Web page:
I now use hot glue. I see a lot of the IAP members are using doubled sided tape, but they are only turning one side, and leaving the back flat. I turn to shape and finish to a high polish the back first. then flip over and do the front side. I think the highly polished, and curved back doesn't give the tape much to hang on to, where as hot glue moulds to the curved back and hangs on real well, sometimes painfully too well.

Just my limited experience to date.

-Gavin

John Lucas
25th May 2010, 12:23 AM
Those are nice pendants. I turn some as well but couldn't find the photo on this computer. I sand the backs flat before I mount the pendants on the wasteblock. My pendants are turned 2 ways. One is to remove 2 jaws from the chuck and use a rectangular piece of wood. After initially turning them round I move the blank up in the chuck and tilt the blank out a little. This gives me an off center hole and also tapers the pendant for a nicer look.
I taught a class recently at John C Campbell folk school. For that class I just used a waste block that was about 2" long and square. After turning the pendant round I had them tilt the block in the chuck about 1/4". This moved it off center so they could turn the hole and it tapered the blank. Then I had them re- center the waste block and tilt it to one side. This let them cut a crescent shaped detail in one side. then tilt the block the same amount to the other side and cut another detail. It worked even better than I thought it would. All the students were successful. On lady who was 72 years old turned 3 sets of earings using this technique. She got a catch and screwed up the pendant so I suggested she just shrink everything and make earings. Boy did they come out good.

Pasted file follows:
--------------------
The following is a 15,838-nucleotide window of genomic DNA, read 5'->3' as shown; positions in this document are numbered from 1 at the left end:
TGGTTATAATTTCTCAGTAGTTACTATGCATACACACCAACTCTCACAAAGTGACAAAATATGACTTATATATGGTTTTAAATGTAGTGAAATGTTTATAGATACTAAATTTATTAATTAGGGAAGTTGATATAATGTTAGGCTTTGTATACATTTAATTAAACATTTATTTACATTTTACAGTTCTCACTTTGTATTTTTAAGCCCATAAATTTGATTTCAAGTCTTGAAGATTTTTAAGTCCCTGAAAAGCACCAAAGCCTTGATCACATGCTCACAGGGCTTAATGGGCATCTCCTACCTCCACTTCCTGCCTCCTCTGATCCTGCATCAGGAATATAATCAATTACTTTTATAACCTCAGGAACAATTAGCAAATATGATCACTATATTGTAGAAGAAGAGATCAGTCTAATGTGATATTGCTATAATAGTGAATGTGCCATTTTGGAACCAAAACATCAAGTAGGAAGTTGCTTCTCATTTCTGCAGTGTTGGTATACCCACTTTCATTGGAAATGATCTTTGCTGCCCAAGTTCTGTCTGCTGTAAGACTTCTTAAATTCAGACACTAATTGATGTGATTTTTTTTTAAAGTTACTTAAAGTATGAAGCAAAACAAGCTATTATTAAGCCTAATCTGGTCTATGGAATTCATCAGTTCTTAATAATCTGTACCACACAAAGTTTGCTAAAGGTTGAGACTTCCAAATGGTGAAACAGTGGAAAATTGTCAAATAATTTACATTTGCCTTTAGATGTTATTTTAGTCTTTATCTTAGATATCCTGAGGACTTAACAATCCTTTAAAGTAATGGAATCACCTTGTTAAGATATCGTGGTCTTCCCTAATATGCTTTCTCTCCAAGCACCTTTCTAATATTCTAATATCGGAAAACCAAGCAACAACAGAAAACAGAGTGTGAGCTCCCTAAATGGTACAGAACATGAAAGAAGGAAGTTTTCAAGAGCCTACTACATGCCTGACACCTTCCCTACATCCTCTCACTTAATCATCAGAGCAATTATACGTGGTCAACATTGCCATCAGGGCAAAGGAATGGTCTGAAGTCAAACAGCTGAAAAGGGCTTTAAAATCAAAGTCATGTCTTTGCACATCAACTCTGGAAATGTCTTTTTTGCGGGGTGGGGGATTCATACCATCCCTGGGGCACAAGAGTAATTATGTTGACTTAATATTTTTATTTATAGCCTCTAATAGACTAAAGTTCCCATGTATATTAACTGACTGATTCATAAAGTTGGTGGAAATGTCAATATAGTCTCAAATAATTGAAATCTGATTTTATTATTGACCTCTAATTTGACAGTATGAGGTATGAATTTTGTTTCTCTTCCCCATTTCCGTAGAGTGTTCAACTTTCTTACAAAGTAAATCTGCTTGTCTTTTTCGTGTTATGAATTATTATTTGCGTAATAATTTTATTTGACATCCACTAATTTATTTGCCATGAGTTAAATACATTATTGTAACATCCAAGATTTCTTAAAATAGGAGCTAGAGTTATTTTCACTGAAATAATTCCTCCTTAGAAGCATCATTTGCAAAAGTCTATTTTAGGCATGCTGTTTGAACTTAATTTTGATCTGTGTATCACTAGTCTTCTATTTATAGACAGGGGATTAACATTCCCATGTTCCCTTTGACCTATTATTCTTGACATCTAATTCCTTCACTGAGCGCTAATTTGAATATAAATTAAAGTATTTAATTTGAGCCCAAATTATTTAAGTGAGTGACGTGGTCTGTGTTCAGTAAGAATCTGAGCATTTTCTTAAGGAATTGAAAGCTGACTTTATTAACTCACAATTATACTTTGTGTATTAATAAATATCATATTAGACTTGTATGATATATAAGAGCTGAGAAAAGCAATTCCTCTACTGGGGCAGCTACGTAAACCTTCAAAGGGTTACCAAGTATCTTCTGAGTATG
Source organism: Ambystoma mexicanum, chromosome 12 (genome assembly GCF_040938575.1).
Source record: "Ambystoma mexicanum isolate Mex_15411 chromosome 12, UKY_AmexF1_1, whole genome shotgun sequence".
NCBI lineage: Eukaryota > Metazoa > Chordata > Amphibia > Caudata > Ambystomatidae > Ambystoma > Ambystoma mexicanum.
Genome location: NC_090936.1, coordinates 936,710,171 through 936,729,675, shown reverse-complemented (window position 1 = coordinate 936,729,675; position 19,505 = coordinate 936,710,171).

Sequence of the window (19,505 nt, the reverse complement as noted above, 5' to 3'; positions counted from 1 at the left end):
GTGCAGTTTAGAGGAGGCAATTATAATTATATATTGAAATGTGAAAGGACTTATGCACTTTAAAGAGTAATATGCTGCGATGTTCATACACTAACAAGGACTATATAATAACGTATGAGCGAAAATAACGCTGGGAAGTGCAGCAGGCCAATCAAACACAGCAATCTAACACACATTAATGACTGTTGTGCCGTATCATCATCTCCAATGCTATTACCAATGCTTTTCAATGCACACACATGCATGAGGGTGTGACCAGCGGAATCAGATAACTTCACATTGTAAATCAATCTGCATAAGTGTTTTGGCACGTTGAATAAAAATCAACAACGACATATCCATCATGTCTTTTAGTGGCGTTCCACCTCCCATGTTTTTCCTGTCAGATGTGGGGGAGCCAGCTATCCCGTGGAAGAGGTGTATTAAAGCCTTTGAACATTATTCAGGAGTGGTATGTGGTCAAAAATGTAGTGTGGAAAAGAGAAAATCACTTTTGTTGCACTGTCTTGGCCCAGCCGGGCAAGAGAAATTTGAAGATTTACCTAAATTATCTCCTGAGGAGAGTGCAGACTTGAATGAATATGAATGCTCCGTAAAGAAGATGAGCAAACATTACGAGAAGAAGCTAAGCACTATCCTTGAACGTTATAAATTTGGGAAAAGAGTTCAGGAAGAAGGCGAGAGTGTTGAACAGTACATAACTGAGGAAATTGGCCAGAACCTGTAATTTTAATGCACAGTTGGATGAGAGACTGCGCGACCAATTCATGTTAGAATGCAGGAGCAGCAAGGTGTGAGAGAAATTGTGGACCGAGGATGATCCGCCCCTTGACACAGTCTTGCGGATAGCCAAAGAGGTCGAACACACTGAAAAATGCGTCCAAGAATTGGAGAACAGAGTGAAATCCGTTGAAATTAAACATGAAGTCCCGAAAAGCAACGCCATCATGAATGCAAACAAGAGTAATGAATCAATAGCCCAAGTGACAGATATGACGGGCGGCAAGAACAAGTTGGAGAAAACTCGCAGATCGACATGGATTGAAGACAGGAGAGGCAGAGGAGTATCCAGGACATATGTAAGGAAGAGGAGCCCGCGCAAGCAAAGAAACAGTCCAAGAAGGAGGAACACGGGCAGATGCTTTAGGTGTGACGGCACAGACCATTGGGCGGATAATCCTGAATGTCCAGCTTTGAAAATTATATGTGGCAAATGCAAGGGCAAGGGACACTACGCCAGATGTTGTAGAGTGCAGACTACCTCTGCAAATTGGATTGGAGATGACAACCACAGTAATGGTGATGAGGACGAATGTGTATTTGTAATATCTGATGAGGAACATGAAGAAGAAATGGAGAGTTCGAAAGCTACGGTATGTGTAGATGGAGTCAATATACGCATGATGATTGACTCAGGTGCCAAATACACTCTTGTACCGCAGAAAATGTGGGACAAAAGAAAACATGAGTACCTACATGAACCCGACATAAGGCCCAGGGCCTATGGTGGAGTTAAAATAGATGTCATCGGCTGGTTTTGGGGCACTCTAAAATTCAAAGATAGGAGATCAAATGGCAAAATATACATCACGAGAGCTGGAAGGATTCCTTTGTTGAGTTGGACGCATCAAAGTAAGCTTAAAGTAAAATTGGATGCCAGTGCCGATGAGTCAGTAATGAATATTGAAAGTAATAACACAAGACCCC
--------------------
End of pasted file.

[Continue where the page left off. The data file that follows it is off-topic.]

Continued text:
artme
25th May 2010, 09:03 AM
Noice:2tsup::2tsup::2tsup:
Think You've just started a new fad.

Ed Reiss
25th May 2010, 11:31 AM
the 60's live...groovey, man !!!

munruben
25th May 2010, 12:14 PM
Nice work Neil, Look great. :2tsup:

Frank&Earnest
25th May 2010, 04:44 PM
Ditto.

You are obviously an expert in the matter, so you can give an expert opinion.
Have you tried, or would you try turning a biconvex shape with the method I described in # 29 of http://www.woodworkforums.com/f8/pendant-104112/?highlight=pendant ?

BTW, Sellotape 2 sided has never given me any problems. I suspect these are due to being stingy and not replacing the tape when reversing.

Your comments would be very valuable.

dai sensei
25th May 2010, 10:08 PM
I have used 2 sided tape, the good stuff, which I found great for finishing but not for turning.


Have you tried, or would you try turning a biconvex shape with the method I described in # 29 of http://www.woodworkforums.com/f8/pendant-104112/?highlight=pendant ?.

Your method would work fine as far as I can tell. I would still turn gluing them to a scrap block though, screwed to the face plate & offset as required, just a double curved surface would need a curved block to match. I might give that spiral one a go though, looks interesting.

Frank&Earnest
25th May 2010, 10:56 PM
Fair enough, your way is safer and time is not an issue for us hobbyists. My problem is that I have not learnt to use hot glue yet... :wink: